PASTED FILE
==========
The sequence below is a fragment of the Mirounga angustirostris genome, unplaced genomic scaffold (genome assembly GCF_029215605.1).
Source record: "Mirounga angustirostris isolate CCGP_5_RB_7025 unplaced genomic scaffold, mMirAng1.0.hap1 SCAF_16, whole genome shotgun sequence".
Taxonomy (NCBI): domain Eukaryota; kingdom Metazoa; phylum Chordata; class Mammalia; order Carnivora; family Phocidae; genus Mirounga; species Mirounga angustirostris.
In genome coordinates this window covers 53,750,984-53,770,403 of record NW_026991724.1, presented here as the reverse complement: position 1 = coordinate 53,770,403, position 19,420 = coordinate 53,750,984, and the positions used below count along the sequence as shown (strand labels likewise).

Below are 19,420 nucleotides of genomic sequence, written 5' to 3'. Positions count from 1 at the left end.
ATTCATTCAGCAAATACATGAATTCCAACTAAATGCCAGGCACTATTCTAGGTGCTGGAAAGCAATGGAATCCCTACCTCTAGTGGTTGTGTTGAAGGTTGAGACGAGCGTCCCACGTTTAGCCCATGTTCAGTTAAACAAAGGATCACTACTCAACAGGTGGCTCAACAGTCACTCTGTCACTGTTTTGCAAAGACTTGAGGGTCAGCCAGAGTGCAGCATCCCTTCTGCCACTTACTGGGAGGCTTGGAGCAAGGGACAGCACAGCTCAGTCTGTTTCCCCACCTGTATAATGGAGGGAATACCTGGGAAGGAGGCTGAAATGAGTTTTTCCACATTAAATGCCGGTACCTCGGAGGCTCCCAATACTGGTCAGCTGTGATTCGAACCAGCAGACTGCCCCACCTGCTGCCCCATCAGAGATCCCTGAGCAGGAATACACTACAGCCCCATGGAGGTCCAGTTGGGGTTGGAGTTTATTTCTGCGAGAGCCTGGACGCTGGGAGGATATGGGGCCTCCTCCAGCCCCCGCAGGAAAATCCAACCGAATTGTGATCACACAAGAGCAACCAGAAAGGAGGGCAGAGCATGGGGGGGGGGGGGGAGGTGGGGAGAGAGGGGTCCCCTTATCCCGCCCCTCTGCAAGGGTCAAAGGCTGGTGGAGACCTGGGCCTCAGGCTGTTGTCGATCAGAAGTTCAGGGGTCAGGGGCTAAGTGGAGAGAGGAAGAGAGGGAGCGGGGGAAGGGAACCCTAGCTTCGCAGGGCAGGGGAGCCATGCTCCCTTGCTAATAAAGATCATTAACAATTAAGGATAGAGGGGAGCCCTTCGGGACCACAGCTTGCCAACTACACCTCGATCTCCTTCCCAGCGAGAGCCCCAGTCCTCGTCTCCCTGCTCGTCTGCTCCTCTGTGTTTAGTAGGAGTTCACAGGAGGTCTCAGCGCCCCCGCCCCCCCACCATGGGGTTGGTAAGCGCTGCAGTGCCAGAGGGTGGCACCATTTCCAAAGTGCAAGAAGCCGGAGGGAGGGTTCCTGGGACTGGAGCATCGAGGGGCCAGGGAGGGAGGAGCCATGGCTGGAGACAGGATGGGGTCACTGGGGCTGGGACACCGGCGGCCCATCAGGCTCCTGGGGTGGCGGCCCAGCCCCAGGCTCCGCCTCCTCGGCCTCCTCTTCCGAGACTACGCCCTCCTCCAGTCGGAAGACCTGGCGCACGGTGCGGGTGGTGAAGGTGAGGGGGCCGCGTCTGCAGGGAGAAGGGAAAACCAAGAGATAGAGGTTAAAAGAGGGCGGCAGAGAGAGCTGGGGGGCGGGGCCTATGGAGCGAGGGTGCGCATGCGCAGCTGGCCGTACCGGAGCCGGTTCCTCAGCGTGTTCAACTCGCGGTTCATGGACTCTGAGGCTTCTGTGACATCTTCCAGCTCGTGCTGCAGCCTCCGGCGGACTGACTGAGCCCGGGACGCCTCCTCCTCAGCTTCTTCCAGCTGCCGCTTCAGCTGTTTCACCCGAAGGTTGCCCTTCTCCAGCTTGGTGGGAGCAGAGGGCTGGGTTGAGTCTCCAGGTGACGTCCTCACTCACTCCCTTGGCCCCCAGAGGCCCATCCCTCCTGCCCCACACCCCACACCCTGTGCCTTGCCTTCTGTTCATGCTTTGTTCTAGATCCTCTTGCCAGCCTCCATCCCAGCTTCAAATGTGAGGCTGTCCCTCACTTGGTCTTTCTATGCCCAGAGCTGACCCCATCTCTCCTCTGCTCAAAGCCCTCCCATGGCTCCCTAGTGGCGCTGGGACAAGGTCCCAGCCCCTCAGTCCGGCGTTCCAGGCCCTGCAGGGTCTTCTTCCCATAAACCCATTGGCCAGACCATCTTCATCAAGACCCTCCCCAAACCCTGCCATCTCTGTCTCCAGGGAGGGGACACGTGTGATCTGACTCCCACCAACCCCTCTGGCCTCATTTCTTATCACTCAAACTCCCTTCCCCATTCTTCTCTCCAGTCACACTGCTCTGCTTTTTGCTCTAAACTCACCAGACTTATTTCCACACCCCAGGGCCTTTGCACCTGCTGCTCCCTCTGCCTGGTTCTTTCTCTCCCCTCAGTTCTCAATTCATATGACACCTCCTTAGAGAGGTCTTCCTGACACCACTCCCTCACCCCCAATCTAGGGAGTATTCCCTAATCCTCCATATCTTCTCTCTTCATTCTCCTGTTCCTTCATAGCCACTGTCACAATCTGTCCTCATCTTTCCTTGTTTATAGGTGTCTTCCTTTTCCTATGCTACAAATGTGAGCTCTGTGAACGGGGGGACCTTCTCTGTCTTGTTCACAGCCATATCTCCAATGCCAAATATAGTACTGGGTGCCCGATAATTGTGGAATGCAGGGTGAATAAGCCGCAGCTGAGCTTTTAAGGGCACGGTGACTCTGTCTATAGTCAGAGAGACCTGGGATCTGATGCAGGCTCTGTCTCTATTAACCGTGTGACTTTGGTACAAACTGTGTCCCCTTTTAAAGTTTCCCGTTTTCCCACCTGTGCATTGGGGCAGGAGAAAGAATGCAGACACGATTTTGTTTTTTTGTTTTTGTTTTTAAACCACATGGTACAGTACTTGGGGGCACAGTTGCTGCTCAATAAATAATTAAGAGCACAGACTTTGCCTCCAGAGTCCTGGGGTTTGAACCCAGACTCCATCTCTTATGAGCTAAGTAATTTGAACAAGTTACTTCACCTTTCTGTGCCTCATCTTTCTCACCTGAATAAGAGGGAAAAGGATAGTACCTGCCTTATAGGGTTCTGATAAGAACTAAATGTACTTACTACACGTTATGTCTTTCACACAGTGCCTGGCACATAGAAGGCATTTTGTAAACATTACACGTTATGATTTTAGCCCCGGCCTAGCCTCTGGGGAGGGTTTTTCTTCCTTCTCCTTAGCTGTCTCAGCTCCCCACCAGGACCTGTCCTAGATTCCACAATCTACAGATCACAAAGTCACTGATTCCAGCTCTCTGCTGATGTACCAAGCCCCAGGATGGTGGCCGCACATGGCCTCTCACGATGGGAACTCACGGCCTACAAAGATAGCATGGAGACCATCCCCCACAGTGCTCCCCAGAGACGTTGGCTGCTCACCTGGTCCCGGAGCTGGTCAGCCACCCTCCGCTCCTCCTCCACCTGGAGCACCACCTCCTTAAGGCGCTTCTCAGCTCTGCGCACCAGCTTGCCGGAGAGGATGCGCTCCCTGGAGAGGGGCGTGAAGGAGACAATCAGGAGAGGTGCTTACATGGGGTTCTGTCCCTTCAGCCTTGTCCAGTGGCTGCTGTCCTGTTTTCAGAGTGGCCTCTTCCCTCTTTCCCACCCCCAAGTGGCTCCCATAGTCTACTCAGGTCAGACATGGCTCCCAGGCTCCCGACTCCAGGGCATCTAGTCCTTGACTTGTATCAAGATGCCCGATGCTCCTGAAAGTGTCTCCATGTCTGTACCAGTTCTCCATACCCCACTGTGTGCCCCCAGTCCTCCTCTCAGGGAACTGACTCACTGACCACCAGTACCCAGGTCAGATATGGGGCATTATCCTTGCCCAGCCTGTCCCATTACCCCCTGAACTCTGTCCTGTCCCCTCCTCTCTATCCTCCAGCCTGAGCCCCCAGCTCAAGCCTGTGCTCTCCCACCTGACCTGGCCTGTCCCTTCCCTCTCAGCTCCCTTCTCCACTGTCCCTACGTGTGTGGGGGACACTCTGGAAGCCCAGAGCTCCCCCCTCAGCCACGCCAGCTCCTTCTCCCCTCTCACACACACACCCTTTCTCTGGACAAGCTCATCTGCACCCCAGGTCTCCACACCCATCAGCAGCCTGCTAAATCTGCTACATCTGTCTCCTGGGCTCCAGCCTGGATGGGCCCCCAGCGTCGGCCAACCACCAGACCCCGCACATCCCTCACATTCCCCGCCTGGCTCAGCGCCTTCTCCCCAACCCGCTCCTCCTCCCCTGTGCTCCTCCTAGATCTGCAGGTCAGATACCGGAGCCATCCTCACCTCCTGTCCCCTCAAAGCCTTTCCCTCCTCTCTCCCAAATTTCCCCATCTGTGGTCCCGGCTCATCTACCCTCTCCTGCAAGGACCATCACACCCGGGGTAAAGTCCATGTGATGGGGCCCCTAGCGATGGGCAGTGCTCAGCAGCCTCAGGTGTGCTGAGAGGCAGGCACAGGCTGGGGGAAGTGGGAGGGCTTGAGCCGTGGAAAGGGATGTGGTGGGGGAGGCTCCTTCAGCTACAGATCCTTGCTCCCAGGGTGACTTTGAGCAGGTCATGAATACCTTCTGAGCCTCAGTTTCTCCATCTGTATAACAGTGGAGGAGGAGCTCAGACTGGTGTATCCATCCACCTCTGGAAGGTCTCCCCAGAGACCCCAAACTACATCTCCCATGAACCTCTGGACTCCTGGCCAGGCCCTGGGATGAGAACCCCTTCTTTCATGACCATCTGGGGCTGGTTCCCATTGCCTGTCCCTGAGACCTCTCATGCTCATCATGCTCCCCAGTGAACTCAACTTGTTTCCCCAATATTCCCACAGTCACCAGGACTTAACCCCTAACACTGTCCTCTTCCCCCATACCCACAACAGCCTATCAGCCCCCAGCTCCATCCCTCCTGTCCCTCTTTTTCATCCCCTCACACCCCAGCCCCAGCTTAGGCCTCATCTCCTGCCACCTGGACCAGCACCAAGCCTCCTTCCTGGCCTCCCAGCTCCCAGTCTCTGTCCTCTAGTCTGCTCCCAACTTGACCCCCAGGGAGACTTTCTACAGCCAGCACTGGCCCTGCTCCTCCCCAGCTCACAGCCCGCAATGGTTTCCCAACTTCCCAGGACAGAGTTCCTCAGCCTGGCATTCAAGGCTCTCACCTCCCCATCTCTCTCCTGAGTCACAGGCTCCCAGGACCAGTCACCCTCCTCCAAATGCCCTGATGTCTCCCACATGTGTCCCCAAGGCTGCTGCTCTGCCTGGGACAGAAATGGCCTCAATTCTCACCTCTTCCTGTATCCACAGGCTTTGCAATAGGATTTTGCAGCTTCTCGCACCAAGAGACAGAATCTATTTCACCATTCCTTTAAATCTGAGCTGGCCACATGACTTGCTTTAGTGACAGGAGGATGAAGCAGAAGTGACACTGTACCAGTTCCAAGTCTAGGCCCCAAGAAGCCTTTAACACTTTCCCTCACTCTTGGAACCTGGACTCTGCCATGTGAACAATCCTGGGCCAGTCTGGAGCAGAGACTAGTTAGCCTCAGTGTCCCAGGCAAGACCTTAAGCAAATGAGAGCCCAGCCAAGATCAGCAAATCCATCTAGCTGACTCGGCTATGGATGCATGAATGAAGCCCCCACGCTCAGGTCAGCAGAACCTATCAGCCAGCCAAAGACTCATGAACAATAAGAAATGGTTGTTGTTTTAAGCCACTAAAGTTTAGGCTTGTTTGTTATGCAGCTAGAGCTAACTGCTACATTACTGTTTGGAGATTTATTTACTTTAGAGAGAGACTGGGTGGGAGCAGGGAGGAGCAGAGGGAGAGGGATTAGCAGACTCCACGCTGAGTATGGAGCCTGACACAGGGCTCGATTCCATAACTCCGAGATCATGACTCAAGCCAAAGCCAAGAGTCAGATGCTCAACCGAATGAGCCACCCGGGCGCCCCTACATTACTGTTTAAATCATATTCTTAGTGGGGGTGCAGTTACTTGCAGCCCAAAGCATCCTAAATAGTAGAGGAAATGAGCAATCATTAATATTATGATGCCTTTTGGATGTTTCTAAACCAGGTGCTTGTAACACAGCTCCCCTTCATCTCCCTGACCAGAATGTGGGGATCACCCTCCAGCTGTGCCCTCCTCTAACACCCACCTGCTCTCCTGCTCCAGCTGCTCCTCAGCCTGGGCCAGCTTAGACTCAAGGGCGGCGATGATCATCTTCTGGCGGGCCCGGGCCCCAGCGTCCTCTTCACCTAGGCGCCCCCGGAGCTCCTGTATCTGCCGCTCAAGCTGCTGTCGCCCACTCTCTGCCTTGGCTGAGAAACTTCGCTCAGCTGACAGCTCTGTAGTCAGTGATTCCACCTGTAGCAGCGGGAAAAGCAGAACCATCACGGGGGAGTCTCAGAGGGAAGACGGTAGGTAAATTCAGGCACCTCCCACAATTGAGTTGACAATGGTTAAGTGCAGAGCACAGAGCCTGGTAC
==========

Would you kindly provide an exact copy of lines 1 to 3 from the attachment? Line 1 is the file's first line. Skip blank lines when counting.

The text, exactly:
The sequence below is a fragment of the Mirounga angustirostris genome, unplaced genomic scaffold (genome assembly GCF_029215605.1).
Source record: "Mirounga angustirostris isolate CCGP_5_RB_7025 unplaced genomic scaffold, mMirAng1.0.hap1 SCAF_16, whole genome shotgun sequence".
Taxonomy (NCBI): domain Eukaryota; kingdom Metazoa; phylum Chordata; class Mammalia; order Carnivora; family Phocidae; genus Mirounga; species Mirounga angustirostris.